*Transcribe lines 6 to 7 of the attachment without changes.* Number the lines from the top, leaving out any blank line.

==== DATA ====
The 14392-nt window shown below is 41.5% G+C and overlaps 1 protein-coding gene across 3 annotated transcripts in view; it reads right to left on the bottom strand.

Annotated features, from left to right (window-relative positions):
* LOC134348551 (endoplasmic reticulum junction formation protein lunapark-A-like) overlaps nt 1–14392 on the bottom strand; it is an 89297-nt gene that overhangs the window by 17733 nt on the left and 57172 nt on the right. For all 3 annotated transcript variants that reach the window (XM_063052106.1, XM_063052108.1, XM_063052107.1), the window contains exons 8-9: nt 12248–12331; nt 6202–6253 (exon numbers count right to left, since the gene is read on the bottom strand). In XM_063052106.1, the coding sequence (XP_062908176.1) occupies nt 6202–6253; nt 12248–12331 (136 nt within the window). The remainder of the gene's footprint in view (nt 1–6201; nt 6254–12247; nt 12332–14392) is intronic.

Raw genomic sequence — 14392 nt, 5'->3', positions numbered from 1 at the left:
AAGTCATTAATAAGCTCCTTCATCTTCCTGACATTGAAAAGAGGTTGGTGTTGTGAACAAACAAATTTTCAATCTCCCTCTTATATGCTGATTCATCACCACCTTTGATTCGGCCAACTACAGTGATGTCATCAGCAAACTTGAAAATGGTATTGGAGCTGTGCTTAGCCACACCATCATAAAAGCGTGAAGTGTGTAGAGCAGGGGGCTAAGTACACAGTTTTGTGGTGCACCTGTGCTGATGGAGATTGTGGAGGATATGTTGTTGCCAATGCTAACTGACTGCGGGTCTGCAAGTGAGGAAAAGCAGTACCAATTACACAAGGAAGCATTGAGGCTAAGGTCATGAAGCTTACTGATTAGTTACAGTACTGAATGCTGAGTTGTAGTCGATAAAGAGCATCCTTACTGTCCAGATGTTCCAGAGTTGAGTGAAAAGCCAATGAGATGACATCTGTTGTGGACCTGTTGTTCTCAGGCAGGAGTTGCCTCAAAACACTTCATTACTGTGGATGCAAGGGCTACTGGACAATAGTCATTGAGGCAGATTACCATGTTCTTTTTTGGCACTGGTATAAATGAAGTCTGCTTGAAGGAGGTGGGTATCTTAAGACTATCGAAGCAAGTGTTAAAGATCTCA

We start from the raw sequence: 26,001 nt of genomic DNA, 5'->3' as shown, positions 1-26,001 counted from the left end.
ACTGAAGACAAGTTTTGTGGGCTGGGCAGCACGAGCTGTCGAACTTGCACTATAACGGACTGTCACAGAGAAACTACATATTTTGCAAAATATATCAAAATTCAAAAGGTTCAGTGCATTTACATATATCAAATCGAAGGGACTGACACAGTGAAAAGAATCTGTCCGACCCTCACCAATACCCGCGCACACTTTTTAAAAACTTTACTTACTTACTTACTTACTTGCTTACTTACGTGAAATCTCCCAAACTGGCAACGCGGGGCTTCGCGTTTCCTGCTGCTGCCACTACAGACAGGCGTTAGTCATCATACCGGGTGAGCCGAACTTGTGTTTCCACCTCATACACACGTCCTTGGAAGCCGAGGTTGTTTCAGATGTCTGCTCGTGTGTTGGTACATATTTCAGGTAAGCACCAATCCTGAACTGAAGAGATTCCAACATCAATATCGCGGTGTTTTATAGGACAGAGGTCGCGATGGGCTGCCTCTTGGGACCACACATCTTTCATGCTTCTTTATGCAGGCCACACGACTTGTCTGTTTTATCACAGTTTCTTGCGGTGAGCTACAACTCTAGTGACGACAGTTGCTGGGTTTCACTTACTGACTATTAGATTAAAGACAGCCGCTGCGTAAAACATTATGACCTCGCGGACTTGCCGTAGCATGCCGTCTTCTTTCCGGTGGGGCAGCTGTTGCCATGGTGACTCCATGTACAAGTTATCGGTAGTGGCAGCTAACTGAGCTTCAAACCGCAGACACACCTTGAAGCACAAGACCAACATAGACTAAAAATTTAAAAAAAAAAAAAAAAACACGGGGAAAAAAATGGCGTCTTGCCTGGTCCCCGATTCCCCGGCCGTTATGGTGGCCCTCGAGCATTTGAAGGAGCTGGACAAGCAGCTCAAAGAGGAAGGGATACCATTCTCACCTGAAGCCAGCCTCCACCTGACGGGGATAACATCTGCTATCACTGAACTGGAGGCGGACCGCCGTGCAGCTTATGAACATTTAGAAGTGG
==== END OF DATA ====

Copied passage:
We start from the raw sequence: 26,001 nt of genomic DNA, 5'->3' as shown, positions 1-26,001 counted from the left end.
ACTGAAGACAAGTTTTGTGGGCTGGGCAGCACGAGCTGTCGAACTTGCACTATAACGGACTGTCACAGAGAAACTACATATTTTGCAAAATATATCAAAATTCAAAAGGTTCAGTGCATTTACATATATCAAATCGAAGGGACTGACACAGTGAAAAGAATCTGTCCGACCCTCACCAATACCCGCGCACACTTTTTAAAAACTTTACTTACTTACTTACTTACTTGCTTACTTACGTGAAATCTCCCAAACTGGCAACGCGGGGCTTCGCGTTTCCTGCTGCTGCCACTACAGACAGGCGTTAGTCATCATACCGGGTGAGCCGAACTTGTGTTTCCACCTCATACACACGTCCTTGGAAGCCGAGGTTGTTTCAGATGTCTGCTCGTGTGTTGGTACATATTTCAGGTAAGCACCAATCCTGAACTGAAGAGATTCCAACATCAATATCGCGGTGTTTTATAGGACAGAGGTCGCGATGGGCTGCCTCTTGGGACCACACATCTTTCATGCTTCTTTATGCAGGCCACACGACTTGTCTGTTTTATCACAGTTTCTTGCGGTGAGCTACAACTCTAGTGACGACAGTTGCTGGGTTTCACTTACTGACTATTAGATTAAAGACAGCCGCTGCGTAAAACATTATGACCTCGCGGACTTGCCGTAGCATGCCGTCTTCTTTCCGGTGGGGCAGCTGTTGCCATGGTGACTCCATGTACAAGTTATCGGTAGTGGCAGCTAACTGAGCTTCAAACCGCAGACACACCTTGAAGCACAAGACCAACATAGACTAAAAATTTAAAAAAAAAAAAAAAAACACGGGGAAAAAAATGGCGTCTTGCCTGGTCCCCGATTCCCCGGCCGTTATGGTGGCCCTCGAGCATTTGAAGGAGCTGGACAAGCAGCTCAAAGAGGAAGGGATACCATTCTCACCTGAAGCCAGCCTCCACCTGACGGGGATAACATCTGCTATCACTGAACTGGAGGCGGACCGCCGTGCAGCTTATGAACATTTAGAAGTGG